1. "God" is a term for the endless potential from/in which which all existence/universes spring, known as I AM, as the Tao, as the essence of shunyata and tathata expressed as the dharmakaya, and other hopeless attempts to name the ineffable, which is simultaneously transcendent and immanent.
  2. in an attempt to grasp and make this Source familiar, myths arose in which God was fashioned in our own image as an anthropomorphic Supreme Being, that is, a Creator God who has a will and a consciousness with a personality; more or less this God is like a human being without all the faults and with unlimited knowledge and power; as a perfect Being this God is changeless and eternal.
  3. creation is a perpetual act of the Divine in which all of existence participates, arising and dissolving in a continuous flow of what can be and what is.
  4. sin is separation from direct union with the mind/will of God; rather than a blood curse inherited from the disobedience of Adam and Eve, it is a description of how certain actions, speech, and thoughts lead one away from the truth of the fundamental inter-connection of all things and our own inherent completeness as an individual within a greater whole.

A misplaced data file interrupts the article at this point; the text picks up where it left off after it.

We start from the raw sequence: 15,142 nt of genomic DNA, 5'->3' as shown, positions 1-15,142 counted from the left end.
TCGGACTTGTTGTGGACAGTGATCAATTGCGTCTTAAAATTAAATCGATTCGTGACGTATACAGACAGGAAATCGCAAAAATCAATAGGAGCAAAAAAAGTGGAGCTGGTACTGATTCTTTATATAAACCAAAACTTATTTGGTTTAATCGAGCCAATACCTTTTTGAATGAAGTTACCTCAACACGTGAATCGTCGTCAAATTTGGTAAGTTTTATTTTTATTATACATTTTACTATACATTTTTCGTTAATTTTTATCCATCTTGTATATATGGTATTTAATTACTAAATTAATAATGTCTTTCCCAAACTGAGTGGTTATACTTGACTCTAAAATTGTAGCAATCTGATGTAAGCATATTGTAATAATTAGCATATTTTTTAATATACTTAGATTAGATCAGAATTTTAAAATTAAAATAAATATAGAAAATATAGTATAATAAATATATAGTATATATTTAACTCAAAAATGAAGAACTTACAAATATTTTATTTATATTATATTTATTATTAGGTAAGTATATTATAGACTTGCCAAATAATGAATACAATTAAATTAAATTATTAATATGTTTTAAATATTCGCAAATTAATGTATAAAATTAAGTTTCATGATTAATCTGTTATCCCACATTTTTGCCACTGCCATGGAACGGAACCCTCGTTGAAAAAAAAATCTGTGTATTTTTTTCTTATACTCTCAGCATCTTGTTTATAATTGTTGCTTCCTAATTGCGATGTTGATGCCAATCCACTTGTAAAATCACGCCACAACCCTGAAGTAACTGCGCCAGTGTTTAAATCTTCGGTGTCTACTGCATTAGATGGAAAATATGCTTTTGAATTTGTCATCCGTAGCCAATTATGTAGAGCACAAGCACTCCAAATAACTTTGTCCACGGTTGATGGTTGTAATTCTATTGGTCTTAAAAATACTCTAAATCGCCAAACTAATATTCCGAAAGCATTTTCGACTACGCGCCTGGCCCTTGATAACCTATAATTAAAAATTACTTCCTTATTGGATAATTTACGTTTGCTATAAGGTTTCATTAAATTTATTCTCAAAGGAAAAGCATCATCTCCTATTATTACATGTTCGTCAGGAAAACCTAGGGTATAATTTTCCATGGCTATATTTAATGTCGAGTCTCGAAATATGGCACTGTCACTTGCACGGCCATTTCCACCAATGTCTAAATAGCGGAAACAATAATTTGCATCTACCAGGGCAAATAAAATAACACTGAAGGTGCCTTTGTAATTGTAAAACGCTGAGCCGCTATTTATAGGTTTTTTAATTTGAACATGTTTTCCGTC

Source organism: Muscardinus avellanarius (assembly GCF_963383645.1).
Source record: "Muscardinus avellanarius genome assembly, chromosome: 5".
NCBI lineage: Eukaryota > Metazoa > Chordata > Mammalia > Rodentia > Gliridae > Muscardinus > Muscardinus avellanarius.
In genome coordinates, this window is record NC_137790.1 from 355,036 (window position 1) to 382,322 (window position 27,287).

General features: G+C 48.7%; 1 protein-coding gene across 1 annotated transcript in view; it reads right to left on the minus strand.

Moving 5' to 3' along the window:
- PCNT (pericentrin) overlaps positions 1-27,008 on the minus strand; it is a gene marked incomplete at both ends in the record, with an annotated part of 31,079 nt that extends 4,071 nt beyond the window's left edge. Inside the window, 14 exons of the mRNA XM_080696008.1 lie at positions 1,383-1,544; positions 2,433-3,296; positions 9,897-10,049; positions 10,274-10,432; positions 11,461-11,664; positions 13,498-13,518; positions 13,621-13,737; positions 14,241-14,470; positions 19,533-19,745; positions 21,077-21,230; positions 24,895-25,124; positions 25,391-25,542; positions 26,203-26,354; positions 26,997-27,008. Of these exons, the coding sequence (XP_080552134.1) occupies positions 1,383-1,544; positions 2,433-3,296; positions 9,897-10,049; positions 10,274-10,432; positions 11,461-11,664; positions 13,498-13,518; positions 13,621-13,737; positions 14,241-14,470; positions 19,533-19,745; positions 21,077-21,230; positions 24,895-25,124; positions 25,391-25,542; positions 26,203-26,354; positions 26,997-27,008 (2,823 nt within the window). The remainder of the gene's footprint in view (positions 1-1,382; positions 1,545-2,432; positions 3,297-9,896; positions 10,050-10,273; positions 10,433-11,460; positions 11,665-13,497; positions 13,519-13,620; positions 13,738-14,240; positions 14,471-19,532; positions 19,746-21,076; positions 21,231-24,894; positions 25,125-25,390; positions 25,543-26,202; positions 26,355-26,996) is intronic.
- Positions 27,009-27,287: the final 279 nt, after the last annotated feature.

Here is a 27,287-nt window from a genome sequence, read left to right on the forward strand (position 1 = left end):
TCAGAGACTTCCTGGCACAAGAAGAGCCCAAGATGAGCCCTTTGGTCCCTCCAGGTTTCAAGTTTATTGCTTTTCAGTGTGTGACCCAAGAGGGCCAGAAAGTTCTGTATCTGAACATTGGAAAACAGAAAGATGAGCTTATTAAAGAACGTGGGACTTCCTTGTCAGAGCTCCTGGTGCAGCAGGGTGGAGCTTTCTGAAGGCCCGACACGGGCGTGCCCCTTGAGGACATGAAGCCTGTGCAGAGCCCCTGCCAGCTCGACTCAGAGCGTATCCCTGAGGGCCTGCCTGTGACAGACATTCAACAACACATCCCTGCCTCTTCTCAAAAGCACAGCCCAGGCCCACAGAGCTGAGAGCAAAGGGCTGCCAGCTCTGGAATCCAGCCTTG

5. original sin is the story (interpreted figuratively) of how humanity became separated from God, that is, how they came to neglect an inherent awareness of the Divine.
  6. the story of the Gospels is the story of how God became manifest in the human world as Jesus Christ in order to bridge the gulf that came to separate humanity from the Divine; it is an ahistorical (its value goes beyond its historical reality) story providing an exemplar of the the proper relationship of humanity and the Divine.
  7. the story of Jesus being crucified, being laid to rest in a tomb, and experiencing a bodily resurrection after three days, is a part of the larger ahistorical teaching; the truth of the story lies in the heart, not in what cannot be verified or rejected empirically.